When most people think about a cannabis-themed TV show, clichés of Cheech & Chong and stoner comedies likely arise.
While these types of cannabis media are entertaining, they haven’t done much to bolster the reputation of the industry. Now, with legalization rapidly spreading, a new era of media is coming to fruition in the form of business-minded and technology-focused documentaries, podcasts, and TV shows. Canna Cribs is one of those programs.
“I was looking on the internet and on different TV networks and I couldn’t really find a show for cannabis growers,” explained Nick Morin, CEO of Growers Network and creator of Canna Cribs. “I just really couldn’t find any professional content … So really it was spawned out of the passion and the need for providing this content for growers.”
That goal, the proliferation of information, has been at the root of all of Morin’s cannabis ventures. Growers Network, the company and community behind Canna Cribs, was created out of a need for open communication in the industry, so insiders could share ideas, findings, and strategies. “What I kept hearing over and over again was that there was not an online outlet for [professional growers] to communicate with other professional growers,” Morin explained. To fill the gap, he developed this community, now 4,000 strong, to help bridge the space separating professional growers. Their recently launched Growers Network University is along this same trend, teaching members everything from home growing to commercial growing.
Canna Cribs follows the same pattern, the desire to bring relevant information to growers. In each episode, series host Nate Lipton visits a different grow operation to see what innovative technologies and business practices they employ that make them unique. “Every episode I learn something new,” said Morin. “That’s actually, I’d say, one of my favorite parts about my job. Just getting to the office, talking to these companies and grow operations, and learning their own special sauce, what makes them differentiated in the market … It almost always goes back to the products they use in their grow operation that sets them apart.”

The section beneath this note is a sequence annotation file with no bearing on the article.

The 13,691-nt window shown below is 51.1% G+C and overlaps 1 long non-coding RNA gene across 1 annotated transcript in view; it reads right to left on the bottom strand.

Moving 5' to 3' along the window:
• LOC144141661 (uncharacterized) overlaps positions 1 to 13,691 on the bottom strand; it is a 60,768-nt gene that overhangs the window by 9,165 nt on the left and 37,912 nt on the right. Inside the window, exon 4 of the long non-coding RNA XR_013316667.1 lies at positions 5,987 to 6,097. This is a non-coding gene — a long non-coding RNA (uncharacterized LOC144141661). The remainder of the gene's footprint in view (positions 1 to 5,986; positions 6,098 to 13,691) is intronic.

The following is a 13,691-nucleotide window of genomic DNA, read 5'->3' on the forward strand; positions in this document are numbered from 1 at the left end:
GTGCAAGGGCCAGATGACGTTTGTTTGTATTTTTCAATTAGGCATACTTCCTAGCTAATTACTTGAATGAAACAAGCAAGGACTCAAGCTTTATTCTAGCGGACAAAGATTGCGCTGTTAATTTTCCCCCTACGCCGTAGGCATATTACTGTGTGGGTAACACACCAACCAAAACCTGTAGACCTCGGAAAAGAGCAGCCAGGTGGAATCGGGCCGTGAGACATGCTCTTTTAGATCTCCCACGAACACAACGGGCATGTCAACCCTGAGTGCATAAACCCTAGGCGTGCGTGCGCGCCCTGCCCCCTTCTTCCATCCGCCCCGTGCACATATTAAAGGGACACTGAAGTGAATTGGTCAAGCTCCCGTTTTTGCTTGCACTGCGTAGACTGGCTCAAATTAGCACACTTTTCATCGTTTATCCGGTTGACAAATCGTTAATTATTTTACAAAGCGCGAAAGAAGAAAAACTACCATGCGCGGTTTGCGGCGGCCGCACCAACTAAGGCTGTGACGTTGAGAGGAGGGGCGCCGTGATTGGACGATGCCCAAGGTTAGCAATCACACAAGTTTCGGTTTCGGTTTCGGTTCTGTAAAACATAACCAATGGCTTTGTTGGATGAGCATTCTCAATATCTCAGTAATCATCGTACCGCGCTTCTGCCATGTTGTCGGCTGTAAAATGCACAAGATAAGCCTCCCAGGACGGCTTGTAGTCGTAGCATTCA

Because of this focus on learning and educating, the show adds something to the industry that other forms of cannabis media tend to struggle with: legitimacy. “Whether you’re for or against cannabis, we’re showing you what professional, safe, legal, and really, beyond that, successful cannabis looks like,” Morin said. “We’ve been plagued with this war on drugs that has obviously failed, and we’ve been set out, as the cannabis industry, into the hills and underground. And Canna Cribs is showing the world what it should be.”
What’s next for Canna Cribs? According to Morin, season two will go international. “We are definitely going global … We’re going to places like Australia and Jamaica. We have a good friend down in Uruguay that has a grow operation.” Wherever future episodes may take place, viewers can rest assured that Canna Cribs will continue to show the latest innovations in cannabis growing.
Feature Image: Canna Cribs host Nate Lipton learning about STM Canna’s Rocketbox.
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